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Federal Legislation Addresses National Opioid Crisis, Will Impact the Entire Healthcare Industry

The U.S. healthcare industry needs to be aware of recent federal legislation that was signed into law on October 24, 2018. The Substance Use-Disorder Prevention that Promotes Opioid Recovery and Treatment, or SUPPORT for Patients and Communities Act, H.R.6, was signed into law as a response to the national opioid crisis. The law broadly addresses the opioid crisis in ways that will affect the entire health care industry. The law is immediately effective, except for certain individual provisions which specifically define when they will go into effect. More ›

CMS Requires Hospitals to Publish Standard Charges on the Internet

Section 2718(e) of the Public Health Service Act, which was enacted as part of the Affordable Care Act, updated Medicare payment policies to require that "each hospital operating within the United States, for each year, establish (and update) and make public (in accordance with guidelines developed by the Secretary) a list of the hospital's standard charges for items and services provided by the hospital." CMS provided guidance for implementation and stated hospitals are required to make the list of their standard charges, or their policies for public access to the list, available upon inquiry. More ›

How a Recent Interpretation of the Wisconsin "Borrowing Statute" Will Affect Multi-State Healthcare Practices in Wisconsin

Wisconsin businesses, including physician groups, clinics, and hospitals, operating across state lines facing personal injury exposure should be aware of a recent Wisconsin Court of Appeals opinion defining a clear test to evaluate whether a claim is untimely: Paynter v. ProAssurance Ins. Co., No. 2017AP739 (Mar. 27, 2018). The newly defined test specifically affects medical malpractice claims alleging a misdiagnosis and others where the claimed injury becomes apparent only after the alleged negligent conduct. Even if the subject conduct occurred in Wisconsin, a Wisconsin court can "borrow" the statute of limitations from another state if such an injury occurs outside the State in certain instances. In this case, the court declared Wisconsin "borrows" another State's statute of limitations when the first instance of "greater harm," greater than that which existed at the time of the subject conduct, occurs outside of Wisconsin. More ›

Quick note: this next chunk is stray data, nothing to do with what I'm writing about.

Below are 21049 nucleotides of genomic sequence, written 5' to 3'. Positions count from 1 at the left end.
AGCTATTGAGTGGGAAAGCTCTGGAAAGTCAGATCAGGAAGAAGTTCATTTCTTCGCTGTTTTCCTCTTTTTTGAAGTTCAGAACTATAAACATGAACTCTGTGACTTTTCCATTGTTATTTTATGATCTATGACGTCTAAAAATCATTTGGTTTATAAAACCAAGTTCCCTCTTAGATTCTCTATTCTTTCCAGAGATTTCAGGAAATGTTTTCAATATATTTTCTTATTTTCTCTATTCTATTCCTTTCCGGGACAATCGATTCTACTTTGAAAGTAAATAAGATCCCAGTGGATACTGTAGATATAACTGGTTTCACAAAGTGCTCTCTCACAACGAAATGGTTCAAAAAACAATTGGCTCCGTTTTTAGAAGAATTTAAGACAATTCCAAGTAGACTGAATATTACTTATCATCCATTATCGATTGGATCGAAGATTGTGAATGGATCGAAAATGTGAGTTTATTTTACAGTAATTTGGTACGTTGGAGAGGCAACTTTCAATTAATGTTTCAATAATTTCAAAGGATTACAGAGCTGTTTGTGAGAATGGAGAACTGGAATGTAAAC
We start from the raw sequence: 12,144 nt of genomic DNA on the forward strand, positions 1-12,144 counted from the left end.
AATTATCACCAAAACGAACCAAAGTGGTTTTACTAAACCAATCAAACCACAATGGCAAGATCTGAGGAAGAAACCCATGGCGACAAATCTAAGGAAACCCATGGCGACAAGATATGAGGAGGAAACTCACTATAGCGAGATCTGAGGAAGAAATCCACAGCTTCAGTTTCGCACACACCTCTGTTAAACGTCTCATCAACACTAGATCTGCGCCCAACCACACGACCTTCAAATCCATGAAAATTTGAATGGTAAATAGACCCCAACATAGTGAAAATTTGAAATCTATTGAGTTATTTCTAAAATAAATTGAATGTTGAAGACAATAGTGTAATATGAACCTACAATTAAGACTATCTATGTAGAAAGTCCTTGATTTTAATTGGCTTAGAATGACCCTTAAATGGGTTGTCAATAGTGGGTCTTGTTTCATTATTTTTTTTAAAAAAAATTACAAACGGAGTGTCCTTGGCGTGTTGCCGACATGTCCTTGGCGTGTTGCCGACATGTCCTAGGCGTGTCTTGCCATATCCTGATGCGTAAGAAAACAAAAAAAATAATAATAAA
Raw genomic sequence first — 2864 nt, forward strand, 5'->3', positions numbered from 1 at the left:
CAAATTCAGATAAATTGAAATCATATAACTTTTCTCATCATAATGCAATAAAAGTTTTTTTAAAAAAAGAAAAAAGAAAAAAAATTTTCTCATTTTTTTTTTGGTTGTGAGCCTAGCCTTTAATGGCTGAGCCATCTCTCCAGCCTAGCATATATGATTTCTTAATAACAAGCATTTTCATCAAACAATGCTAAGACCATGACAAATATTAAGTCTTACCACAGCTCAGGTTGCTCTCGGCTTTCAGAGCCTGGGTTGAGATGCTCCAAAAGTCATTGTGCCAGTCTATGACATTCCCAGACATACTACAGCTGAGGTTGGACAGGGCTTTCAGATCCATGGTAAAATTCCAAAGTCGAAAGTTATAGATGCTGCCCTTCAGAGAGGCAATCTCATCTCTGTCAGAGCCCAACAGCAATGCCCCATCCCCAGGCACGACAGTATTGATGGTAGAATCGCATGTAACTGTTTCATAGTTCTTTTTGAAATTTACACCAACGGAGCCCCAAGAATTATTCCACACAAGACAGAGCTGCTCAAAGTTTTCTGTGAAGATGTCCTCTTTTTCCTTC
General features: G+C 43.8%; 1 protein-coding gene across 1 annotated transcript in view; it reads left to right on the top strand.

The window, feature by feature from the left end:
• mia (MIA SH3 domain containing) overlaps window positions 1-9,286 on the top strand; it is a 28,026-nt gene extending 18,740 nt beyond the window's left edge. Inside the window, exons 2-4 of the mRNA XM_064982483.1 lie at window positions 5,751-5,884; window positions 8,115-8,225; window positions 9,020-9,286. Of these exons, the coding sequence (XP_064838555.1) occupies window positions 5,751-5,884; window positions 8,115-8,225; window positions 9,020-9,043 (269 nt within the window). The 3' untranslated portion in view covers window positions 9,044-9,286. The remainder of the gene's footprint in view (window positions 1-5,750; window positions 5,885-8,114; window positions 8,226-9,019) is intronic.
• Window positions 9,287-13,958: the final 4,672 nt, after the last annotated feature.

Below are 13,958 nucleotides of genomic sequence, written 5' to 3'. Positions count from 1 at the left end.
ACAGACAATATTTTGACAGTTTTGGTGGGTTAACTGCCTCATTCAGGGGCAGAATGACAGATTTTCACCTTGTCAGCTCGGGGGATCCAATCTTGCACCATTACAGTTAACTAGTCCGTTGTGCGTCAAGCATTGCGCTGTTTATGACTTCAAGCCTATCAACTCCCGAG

Midlevel Health Care Providers in Illinois and the Physicians They Collaborate With Should Take Note of Recent Legislation Impacting Their Practice

Illinois Senate Bill 2904—signed into law as Public Act 100-605 in July 2018 and going into effect on January 1, 2019—will increase the number of physician assistants (PAs) with which a physician may collaborate from five to seven. It also creates an exception for services provided in a federal primary care health professional shortage area (HPSA)—in those areas with a HPSA score of 12 or greater, there is no statutory maximum on the number of PAs with which a physician may collaborate. The new legislation will also grant the Department the authority to discipline both physicians and physician assistants (under the relevant practice Acts) for (1) entering into an excessive number of written collaborative agreements resulting in an inability to adequately collaborate, and (2) the repeated failure to adequately collaborate with the collaborating provider. These changes are effective January 1. More ›

Sixth Circuit Applies Escobar Ruling in Decision to Resuscitate False Claims Act Case

The United States Court of Appeals for the Sixth Circuit recently resuscitated a qui tam action under the False Claims Act (FCA), and, in so doing, held that the relator had properly alleged materiality under the U.S. Supreme Court's decision in Universal Health Services Inc. v. United States ex rel. Escobar, 136 S. Ct. 1989, 2002 (2016). The Sixth Circuit's decision, U.S. ex rel. Prather v. Brookdale Senior Living Communities, Inc., 892 F.3d 22 (6th Cir. June 11, 2018) addressed a relator's claims under the FCA. The FCA imposes civil liability on those who defraud the federal government by levying fines and penalties, including up to three times the government's damages. Private persons called relators file lawsuits or qui tam actions for violations of the FCA on behalf of the government. More ›